Creating a multi-tier client/server application

Discussion in 'Python' started by Jeff, Aug 29, 2007.

  1. Jeff

    Jeff Guest

    Hello everyone. I've searched through the archives here, and it seems
    that questions similar to this one have come up in the past, but I was
    hoping that I could pick your Pythonic brains a bit.

    Here's a broad overview of what I need to do: cross-platform, client-
    side GUI apps that interact with a server backed by a database. I'd
    also like the possibility of having a web interface for small portions
    of the app. It will be a fairly complex system for managing personnel
    (and training, performance reviews, etc.) and payroll, and I will
    probably have about a year or more to write it.

    None of this is written yet--actually, it's not even to the point of
    specs yet, I'm just trying to learn the best way to do this *before* I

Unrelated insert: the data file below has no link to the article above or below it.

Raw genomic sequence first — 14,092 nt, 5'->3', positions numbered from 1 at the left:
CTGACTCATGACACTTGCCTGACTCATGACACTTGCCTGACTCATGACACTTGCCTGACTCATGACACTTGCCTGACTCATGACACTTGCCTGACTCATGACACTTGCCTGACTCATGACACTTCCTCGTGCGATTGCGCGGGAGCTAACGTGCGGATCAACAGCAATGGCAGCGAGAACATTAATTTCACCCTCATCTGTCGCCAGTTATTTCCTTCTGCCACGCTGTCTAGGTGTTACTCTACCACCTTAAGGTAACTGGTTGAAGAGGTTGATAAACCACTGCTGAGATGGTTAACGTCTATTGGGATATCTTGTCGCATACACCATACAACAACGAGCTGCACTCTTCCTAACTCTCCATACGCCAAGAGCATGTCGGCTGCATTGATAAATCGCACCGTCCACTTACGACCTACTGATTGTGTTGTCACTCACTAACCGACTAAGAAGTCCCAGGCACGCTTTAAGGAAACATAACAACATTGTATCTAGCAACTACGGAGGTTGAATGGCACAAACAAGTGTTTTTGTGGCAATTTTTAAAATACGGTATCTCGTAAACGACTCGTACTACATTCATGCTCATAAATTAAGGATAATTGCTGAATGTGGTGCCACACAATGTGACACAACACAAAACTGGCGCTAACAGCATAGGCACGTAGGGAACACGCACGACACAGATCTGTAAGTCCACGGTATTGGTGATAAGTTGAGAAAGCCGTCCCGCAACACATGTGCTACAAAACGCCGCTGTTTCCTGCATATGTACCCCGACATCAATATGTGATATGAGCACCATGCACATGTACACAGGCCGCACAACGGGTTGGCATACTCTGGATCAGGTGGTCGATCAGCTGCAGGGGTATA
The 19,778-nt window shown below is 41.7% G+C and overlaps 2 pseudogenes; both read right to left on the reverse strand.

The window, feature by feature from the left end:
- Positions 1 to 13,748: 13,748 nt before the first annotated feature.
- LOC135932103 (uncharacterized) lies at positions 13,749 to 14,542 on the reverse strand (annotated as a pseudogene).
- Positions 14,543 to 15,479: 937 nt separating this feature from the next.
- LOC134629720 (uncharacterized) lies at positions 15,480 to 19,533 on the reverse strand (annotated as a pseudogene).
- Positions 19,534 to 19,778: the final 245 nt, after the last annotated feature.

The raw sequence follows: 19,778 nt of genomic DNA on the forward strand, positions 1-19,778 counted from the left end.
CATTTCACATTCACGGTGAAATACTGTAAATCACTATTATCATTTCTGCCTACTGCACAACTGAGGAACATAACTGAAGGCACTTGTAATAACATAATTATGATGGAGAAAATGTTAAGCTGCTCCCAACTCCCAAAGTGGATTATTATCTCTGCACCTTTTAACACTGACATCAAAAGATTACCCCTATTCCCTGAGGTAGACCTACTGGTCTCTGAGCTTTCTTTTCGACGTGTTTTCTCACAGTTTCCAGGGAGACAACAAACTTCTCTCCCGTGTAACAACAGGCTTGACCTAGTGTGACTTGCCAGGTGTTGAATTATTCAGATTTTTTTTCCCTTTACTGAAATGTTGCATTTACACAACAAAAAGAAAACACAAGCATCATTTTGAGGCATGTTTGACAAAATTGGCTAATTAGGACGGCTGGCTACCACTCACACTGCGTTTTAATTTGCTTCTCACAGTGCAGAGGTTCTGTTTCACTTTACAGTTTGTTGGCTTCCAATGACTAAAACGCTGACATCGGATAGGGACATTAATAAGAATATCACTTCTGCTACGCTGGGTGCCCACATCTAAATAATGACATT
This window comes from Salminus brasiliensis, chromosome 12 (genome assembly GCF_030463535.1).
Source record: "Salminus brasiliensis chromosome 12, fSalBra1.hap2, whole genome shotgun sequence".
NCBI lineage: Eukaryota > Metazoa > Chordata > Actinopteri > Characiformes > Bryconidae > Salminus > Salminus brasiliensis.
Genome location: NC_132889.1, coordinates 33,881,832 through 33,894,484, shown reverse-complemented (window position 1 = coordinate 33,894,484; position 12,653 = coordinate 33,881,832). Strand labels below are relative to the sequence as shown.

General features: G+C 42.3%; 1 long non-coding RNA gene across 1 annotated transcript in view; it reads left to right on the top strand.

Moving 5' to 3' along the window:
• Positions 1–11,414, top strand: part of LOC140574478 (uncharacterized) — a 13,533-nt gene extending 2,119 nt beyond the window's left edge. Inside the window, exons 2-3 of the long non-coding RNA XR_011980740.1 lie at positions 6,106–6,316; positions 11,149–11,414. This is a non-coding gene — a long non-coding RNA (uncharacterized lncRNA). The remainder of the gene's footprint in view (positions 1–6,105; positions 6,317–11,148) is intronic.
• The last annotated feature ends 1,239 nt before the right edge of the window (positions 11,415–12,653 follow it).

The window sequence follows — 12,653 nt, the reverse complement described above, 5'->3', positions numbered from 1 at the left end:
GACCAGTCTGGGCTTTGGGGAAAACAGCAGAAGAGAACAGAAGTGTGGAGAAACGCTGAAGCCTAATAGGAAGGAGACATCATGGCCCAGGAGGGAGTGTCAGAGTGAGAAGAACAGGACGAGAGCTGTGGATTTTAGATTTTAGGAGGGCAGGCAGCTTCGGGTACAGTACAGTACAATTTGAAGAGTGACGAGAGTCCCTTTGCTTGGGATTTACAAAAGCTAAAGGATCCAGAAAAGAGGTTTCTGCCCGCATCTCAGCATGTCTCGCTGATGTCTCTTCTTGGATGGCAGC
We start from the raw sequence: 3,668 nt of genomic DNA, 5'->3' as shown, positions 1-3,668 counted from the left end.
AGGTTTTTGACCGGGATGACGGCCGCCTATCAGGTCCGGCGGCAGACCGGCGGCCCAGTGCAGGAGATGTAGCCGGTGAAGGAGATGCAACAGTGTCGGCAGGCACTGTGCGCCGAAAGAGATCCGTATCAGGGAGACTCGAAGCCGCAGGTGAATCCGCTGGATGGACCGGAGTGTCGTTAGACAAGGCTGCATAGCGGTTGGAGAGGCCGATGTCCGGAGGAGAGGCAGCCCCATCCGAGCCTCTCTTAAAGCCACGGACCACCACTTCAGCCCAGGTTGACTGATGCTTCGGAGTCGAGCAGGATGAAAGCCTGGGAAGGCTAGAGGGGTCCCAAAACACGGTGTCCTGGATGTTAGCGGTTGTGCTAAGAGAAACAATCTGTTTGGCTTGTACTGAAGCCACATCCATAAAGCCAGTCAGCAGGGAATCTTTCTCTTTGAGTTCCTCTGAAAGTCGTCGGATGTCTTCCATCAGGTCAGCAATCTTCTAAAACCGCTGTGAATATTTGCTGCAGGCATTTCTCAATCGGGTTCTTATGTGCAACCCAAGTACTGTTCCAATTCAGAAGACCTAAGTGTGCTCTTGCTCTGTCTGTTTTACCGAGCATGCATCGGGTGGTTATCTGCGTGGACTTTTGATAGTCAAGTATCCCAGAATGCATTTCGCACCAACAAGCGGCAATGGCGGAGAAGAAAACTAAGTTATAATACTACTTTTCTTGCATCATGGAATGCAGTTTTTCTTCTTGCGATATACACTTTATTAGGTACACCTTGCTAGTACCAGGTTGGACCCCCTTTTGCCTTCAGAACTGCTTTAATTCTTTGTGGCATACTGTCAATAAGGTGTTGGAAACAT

get to the specs. I want to plan this application out as thoroughly
    as possible before writing any code, and I want to do it The Right
    Way(TM), hence I have (hopefully) convinced my manager (and clients)
    that Python is the way to go. I have a couple years of experience in
    Python, but it's mostly been web apps (which I am thoroughly sick of
    making, thanks to PHP) and simple CLI programs. Not sure if any of
    that information helps, but I'm tired, so please bear with me.

    The application definitely needs at least three tiers: client, server,
    and DB. I want as little logic in the client as possible (if not
    none), as there will be sensitive data in the DB. I also can't have